Calls for change as report shows extent of Covid-19 risk to BAME people

Phanuel Mutumburi, business and operations director for Ipswich & Suffolk Council for Racial Equalit

Phanuel Mutumburi, business and operations director for Ipswich & Suffolk Council for Racial Equality. Picture: ARCHANT - Credit: Archant

Race campaign leaders have said ‘the time for action is now’ after a public health review shows that black, Asian and minority ethnic (BAME) residents are more likely to die from coronavirus.

The new government report which looks at risk factors for coronavirus sufferers was released by Health Secretary Matt Hancock in Parliament today.

The study, from Public Health England (PHE), found that BAME individuals have a much higher risk of death than white people, as do those from poorer backgrounds, men and anyone who is obese or suffering from diabetes.

Phanuel Mutumburi, business and operations director for Ipswich & Suffolk Council for Racial Equality said: “When you look at communities which are in the lower rungs in terms of income, of poverty and in terms of housing, you see that BAME people are likely to be at risk of coronavirus.

“They also experience things like discrimination which translates into how they engage with our health system.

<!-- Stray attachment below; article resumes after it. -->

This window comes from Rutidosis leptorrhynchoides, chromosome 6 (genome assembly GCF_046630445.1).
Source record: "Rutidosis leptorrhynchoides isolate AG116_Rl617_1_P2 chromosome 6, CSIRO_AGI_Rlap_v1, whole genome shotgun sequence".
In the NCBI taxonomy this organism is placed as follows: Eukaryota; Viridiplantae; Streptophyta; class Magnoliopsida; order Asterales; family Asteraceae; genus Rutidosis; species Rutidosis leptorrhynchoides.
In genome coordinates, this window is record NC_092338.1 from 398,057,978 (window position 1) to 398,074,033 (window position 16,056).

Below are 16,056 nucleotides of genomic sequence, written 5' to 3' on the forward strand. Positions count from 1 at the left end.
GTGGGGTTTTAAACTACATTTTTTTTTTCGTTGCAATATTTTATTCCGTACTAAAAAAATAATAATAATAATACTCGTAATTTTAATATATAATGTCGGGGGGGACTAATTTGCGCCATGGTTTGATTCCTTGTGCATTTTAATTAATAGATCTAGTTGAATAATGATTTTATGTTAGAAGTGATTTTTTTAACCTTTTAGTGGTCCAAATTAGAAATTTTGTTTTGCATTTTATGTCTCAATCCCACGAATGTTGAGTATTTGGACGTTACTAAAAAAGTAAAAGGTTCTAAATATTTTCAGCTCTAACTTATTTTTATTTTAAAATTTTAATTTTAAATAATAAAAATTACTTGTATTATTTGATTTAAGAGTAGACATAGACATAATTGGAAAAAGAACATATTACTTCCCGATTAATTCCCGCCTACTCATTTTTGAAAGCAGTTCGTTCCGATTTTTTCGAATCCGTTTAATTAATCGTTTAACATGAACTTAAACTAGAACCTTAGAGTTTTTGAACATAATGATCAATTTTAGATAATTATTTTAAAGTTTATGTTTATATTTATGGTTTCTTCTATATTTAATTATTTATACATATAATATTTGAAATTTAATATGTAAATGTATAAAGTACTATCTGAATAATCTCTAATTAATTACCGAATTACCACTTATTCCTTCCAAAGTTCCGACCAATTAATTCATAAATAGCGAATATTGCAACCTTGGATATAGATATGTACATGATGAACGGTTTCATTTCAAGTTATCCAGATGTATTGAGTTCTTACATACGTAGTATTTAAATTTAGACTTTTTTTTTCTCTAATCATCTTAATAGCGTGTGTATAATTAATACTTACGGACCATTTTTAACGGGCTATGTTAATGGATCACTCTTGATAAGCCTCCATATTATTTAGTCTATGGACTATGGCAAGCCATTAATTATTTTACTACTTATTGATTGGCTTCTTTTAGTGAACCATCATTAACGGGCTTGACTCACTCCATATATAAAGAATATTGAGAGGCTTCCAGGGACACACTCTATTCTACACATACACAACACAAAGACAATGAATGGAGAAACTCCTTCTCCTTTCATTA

“The only surprising thing for us is that we have been talking about this for years and years and we hope in three, four or five years time we won’t be having a similar conversation again.”

The report was released under pressure from the opposition after a Whitehall source told Sky News that it was delayed due to “worries” around “current global events”.

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Announcing the review, Health Secretary Matt Hancock said coronavirus targets people in an “unequal and disproportionate way”.

He said: “Black lives matter, as do those of the poorest areas of our country which have worse health outcomes and we need to make sure all of these considerations are taken into account, and action is taken to level-up the health outcomes of people across this country.”

However, Mr Mutumburi said the excuse was “shocking” but saw the announcement as an opportunity to bring the issue to the public’s attention.

He said: “As horrible as it sounds this is an opportunity for us to look at ourselves and say what sort of society to we want to be.

“If we want to be the type of society where everyone has the same opportunities then the time for action is now. We can not be talking about this five years from now.”

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